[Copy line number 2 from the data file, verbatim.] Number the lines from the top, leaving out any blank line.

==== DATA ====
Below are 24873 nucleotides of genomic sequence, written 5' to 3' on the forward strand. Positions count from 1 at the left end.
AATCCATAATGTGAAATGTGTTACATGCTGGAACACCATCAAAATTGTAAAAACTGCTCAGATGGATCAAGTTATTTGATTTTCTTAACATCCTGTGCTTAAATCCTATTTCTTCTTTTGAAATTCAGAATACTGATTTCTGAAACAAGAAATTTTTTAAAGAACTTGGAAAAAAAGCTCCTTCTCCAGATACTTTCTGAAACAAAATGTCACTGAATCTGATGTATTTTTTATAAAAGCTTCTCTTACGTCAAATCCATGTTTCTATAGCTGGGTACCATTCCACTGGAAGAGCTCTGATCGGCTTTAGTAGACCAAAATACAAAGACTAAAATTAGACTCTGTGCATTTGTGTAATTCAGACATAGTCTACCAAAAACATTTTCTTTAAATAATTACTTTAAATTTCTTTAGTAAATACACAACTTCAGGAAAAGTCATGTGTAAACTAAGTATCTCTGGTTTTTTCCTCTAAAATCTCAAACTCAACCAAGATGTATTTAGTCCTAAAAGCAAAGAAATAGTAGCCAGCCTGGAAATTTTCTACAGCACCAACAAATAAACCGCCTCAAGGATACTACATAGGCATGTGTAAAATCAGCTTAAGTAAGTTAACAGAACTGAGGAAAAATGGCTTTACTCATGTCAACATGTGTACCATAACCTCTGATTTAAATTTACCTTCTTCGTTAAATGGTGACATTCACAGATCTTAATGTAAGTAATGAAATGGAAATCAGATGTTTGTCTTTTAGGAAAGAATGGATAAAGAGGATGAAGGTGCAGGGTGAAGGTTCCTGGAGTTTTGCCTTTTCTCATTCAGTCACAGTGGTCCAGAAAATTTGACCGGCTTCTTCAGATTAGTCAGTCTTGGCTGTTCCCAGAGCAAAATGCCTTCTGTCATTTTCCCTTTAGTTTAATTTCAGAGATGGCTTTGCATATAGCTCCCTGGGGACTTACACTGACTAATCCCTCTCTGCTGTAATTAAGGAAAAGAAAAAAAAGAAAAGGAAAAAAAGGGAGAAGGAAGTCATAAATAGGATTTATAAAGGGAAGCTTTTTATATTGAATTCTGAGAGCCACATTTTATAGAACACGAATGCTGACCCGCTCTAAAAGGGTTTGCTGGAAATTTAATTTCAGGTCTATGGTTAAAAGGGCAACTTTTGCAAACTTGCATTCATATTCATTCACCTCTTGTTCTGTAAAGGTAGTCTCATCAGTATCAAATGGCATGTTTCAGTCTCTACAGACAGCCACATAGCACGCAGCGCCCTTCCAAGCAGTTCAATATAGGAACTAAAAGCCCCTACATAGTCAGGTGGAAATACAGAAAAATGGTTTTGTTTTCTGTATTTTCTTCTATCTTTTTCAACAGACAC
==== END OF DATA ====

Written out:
AATCCATAATGTGAAATGTGTTACATGCTGGAACACCATCAAAATTGTAAAAACTGCTCAGATGGATCAAGTTATTTGATTTTCTTAACATCCTGTGCTTAAATCCTATTTCTTCTTTTGAAATTCAGAATACTGATTTCTGAAACAAGAAATTTTTTAAAGAACTTGGAAAAAAAGCTCCTTCTCCAGATACTTTCTGAAACAAAATGTCACTGAATCTGATGTATTTTTTATAAAAGCTTCTCTTACGTCAAATCCATGTTTCTATAGCTGGGTACCATTCCACTGGAAGAGCTCTGATCGGCTTTAGTAGACCAAAATACAAAGACTAAAATTAGACTCTGTGCATTTGTGTAATTCAGACATAGTCTACCAAAAACATTTTCTTTAAATAATTACTTTAAATTTCTTTAGTAAATACACAACTTCAGGAAAAGTCATGTGTAAACTAAGTATCTCTGGTTTTTTCCTCTAAAATCTCAAACTCAACCAAGATGTATTTAGTCCTAAAAGCAAAGAAATAGTAGCCAGCCTGGAAATTTTCTACAGCACCAACAAATAAACCGCCTCAAGGATACTACATAGGCATGTGTAAAATCAGCTTAAGTAAGTTAACAGAACTGAGGAAAAATGGCTTTACTCATGTCAACATGTGTACCATAACCTCTGATTTAAATTTACCTTCTTCGTTAAATGGTGACATTCACAGATCTTAATGTAAGTAATGAAATGGAAATCAGATGTTTGTCTTTTAGGAAAGAATGGATAAAGAGGATGAAGGTGCAGGGTGAAGGTTCCTGGAGTTTTGCCTTTTCTCATTCAGTCACAGTGGTCCAGAAAATTTGACCGGCTTCTTCAGATTAGTCAGTCTTGGCTGTTCCCAGAGCAAAATGCCTTCTGTCATTTTCCCTTTAGTTTAATTTCAGAGATGGCTTTGCATATAGCTCCCTGGGGACTTACACTGACTAATCCCTCTCTGCTGTAATTAAGGAAAAGAAAAAAAAGAAAAGGAAAAAAAGGGAGAAGGAAGTCATAAATAGGATTTATAAAGGGAAGCTTTTTATATTGAATTCTGAGAGCCACATTTTATAGAACACGAATGCTGACCCGCTCTAAAAGGGTTTGCTGGAAATTTAATTTCAGGTCTATGGTTAAAAGGGCAACTTTTGCAAACTTGCATTCATATTCATTCACCTCTTGTTCTGTAAAGGTAGTCTCATCAGTATCAAATGGCATGTTTCAGTCTCTACAGACAGCCACATAGCACGCAGCGCCCTTCCAAGCAGTTCAATATAGGAACTAAAAGCCCCTACATAGTCAGGTGGAAATACAGAAAAATGGTTTTGTTTTCTGTATTTTCTTCTATCTTTTTCAACAGACAC